FCBJ – By Justin McGown.
The Alliance for Cannabis Equity (ACE), a collaboration between Connecticut Community Outreach Revitalization Program (ConnCORP) and The WorkPlace, a Bridgeport-based incubator and workforce development board, has released the Cannabis Manifesto, a document designed to aid Black and Hispanic entrepreneurs and workers in understanding how they can take full advantage of the emerging recreational marijuana industry in Connecticut.
The 93-page manifesto, which was published online, is designed to lay out the organization’s mission and goals and serve as a reference document for those seeking to understand why people of color should make full use of the opportunities for economic advancement provided by the state’s legalization of recreational use.
“Social equity is at the core,” said Fred McKinney, co-founder of the economic analysis and consulting firm BJM Solutions, in a Feb. 24 press conference announcing the manifesto. McKinney praised the state’s efforts to center its marijuana policy on offsetting some of the harms of years of racism and bias in drug enforcement.
“But, I know enough about social equity to know that it takes more than words,” he added. “It really takes an effort to make it a reality. So, when I embarked on writing the Cannabis Manifesto we wanted to suggest that this is something that we hope will have an impact that will shake things up.”
In addition to explaining the thinking behind the document he helped create, McKinney shared the story of how close he came to having his life derailed by marijuana policy. He had just finished his freshman year at UCLA before returning to his native Washington, D.C., where he had a job for the city’s Recreation Department at the historic Paul Laurence Dunbar High School. McKinney’s brother drove him to his first day of work and was pulled over by a police officer in front of the building. His brother, unbeknownst to him, had a joint in his possession. The officer arrested both of them, which was witnessed by McKinney’s new employer.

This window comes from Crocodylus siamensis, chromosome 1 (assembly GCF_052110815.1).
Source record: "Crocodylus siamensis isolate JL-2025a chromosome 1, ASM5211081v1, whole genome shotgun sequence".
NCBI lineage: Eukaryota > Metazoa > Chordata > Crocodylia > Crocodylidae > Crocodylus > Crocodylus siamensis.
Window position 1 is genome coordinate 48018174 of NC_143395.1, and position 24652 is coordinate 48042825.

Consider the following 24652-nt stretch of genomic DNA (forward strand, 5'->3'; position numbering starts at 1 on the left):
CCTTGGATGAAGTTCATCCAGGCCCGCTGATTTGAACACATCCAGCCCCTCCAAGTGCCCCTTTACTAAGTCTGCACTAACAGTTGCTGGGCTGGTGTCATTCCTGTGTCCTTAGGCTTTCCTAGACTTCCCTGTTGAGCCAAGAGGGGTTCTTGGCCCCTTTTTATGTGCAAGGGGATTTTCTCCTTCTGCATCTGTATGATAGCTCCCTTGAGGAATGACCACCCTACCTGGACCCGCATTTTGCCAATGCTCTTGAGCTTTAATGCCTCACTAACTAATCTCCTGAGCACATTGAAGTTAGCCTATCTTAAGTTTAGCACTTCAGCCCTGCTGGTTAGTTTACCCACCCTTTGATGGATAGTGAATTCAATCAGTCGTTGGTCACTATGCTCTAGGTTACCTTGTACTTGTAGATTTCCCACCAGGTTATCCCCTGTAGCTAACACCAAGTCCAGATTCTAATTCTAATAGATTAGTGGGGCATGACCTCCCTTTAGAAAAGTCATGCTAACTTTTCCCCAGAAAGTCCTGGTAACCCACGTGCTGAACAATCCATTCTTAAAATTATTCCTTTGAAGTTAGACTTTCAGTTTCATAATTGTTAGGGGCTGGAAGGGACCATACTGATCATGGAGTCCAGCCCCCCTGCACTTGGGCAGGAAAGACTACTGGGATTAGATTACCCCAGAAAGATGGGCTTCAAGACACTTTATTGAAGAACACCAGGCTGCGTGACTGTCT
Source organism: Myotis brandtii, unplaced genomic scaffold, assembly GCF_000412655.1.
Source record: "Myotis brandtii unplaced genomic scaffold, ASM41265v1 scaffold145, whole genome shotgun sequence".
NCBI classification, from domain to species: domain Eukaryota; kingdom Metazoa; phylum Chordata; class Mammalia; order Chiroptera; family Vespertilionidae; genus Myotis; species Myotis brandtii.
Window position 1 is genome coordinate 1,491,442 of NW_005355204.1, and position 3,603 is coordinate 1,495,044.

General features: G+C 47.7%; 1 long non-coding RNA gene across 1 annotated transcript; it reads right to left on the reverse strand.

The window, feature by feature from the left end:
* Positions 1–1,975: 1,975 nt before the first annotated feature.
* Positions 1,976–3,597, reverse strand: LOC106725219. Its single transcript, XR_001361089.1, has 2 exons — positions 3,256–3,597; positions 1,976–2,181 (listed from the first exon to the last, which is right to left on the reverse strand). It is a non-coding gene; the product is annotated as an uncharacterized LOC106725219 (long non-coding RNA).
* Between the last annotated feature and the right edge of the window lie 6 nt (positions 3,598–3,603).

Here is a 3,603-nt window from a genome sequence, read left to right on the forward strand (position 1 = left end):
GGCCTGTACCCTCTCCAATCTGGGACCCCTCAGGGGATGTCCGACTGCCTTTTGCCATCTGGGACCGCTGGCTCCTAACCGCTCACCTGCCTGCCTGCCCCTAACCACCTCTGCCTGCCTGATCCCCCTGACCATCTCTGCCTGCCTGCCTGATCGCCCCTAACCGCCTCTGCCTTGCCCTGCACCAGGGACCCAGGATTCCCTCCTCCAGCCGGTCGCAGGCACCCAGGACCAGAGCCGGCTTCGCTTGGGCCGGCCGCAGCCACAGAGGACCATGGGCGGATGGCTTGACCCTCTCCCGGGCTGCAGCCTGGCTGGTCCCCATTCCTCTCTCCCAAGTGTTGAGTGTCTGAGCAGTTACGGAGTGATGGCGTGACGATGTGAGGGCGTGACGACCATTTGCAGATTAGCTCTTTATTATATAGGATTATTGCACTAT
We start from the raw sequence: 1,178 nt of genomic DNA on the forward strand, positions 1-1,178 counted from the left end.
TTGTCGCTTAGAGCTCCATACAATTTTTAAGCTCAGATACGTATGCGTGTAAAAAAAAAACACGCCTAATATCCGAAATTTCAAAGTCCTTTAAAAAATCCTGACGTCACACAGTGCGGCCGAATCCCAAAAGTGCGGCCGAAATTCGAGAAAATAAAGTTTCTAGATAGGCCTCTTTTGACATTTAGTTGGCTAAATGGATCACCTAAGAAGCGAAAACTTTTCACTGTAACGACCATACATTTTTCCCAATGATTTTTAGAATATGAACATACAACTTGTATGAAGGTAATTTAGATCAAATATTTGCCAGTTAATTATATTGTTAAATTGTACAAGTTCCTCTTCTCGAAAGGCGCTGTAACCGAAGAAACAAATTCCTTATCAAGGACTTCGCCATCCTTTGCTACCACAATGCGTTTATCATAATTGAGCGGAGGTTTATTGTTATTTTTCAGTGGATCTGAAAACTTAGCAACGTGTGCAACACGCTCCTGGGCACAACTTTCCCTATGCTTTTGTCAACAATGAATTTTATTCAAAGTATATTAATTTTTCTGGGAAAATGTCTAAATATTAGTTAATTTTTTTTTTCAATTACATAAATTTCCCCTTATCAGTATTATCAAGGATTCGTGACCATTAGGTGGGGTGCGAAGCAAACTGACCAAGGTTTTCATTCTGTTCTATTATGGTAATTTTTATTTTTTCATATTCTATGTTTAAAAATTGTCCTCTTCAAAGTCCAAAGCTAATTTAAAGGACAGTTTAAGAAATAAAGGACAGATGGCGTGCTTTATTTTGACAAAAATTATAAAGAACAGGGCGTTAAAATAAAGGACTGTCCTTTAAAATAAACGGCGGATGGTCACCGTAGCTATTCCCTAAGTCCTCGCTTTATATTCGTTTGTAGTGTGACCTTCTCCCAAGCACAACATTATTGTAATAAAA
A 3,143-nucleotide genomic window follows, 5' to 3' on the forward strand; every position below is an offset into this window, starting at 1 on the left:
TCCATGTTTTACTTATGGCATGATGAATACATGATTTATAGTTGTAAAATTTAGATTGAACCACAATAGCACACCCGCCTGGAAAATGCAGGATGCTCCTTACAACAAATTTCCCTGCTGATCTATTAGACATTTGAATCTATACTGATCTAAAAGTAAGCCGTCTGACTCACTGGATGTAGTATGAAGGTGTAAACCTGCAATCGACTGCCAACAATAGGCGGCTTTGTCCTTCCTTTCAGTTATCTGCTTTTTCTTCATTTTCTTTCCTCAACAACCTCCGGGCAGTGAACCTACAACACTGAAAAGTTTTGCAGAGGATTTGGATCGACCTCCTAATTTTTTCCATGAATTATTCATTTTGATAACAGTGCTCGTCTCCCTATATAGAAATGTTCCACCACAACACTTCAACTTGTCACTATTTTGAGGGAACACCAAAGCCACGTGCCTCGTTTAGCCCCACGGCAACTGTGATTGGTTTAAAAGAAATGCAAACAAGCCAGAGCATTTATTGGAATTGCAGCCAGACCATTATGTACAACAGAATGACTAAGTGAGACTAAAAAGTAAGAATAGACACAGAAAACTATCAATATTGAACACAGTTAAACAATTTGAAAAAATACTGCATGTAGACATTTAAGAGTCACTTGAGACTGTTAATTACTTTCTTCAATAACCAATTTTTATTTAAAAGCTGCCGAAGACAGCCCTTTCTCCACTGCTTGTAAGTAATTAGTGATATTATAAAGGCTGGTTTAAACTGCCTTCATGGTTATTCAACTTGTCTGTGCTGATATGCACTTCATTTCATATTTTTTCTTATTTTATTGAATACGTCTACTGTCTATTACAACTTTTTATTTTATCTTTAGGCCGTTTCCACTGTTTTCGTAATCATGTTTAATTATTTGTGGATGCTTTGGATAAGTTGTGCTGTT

“I consider myself incredibly lucky because we had a lawyer who made the case to the judge to give these two young men a chance,” he recalled. “If we hadn’t had that chance, who knows where my life would have gone.
“A lot of people didn’t get a chance after they were arrested for cannabis. And so, this isn’t just some sort of academic exercise for me. You can look at the literal millions of Americans who have been negatively impacted by cannabis since 1973. I think we have an opportunity here to correct for some social wrongs and to take advantage of legalization of recreational cannabis in Connecticut.”
While McKinney was instrumental in writing the manifesto, Joseph Carbone, the president and CEO of Workplace, and Carlton Highsmith, the board chairman for ConnCORP, will also play important roles in administering the ACE.
Highsmith highlighted how the ACE website will also help people understand if they are in one of the Disproportionately Impacted Areas (DIA). Residents of those areas will have the opportunity to apply for a number of “Equity Licenses” set aside by the state to help ensure that those impacted by the war on drugs are able to benefit from legalization.
Highsmith pointed out that it is “not surprisingly that most of Bridgeport is considered a DIA, large tracks of New Haven as well. It’s our urban centers where the over-policing of cannabis was most dramatically felt in Connecticut.”
Carbone also emphasized the importance of ACE providing fully accessible information. He characterized ACE as being the go-to source for anybody with questions about what impacts the eligibility of somebody seeking a marijuana sales license or considering a job in the industry.
“We are here to do the right thing,” Carbone declared. “It’s not personal. It’s not about the institutions that we’re part of. We are here to do the right thing and ensure that opportunity is present. We’re going to be vigilant and we’re going to be thorough and we’re going to be fair. We’re going to try to do what’s right.”